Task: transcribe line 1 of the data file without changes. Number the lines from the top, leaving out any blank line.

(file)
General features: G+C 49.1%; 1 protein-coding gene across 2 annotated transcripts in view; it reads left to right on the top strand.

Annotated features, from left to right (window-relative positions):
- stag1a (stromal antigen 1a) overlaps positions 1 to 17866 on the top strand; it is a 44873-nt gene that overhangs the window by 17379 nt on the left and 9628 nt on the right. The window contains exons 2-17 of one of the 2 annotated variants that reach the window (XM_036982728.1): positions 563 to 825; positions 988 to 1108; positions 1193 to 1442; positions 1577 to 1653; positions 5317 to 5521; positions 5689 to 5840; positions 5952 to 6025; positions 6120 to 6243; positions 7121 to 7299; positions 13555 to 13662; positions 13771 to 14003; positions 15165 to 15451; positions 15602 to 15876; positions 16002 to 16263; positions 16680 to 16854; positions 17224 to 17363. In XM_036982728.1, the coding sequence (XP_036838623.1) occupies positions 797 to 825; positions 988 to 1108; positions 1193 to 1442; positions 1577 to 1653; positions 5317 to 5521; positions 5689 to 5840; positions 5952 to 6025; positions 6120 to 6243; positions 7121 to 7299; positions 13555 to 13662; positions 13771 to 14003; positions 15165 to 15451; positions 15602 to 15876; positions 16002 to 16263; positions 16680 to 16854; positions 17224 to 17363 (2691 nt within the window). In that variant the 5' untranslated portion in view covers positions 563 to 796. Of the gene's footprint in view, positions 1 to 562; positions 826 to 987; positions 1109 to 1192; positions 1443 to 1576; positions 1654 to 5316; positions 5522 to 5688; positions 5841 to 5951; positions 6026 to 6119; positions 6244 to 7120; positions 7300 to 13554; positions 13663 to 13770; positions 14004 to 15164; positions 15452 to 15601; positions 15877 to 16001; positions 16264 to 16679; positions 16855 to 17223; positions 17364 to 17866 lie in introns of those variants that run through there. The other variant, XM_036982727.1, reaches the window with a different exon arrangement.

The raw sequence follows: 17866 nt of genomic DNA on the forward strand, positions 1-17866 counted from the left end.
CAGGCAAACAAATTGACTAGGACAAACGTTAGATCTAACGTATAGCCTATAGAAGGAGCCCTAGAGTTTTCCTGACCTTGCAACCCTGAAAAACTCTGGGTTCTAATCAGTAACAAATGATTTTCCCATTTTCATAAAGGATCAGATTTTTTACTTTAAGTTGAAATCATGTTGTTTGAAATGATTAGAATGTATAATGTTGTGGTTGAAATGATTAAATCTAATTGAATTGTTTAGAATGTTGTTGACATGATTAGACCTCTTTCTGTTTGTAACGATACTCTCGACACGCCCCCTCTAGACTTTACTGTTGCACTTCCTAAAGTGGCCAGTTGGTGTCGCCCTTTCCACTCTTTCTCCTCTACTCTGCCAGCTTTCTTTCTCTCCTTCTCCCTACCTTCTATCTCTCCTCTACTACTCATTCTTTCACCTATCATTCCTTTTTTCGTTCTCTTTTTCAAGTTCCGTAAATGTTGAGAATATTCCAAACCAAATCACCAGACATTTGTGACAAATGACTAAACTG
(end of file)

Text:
General features: G+C 49.1%; 1 protein-coding gene across 2 annotated transcripts in view; it reads left to right on the top strand.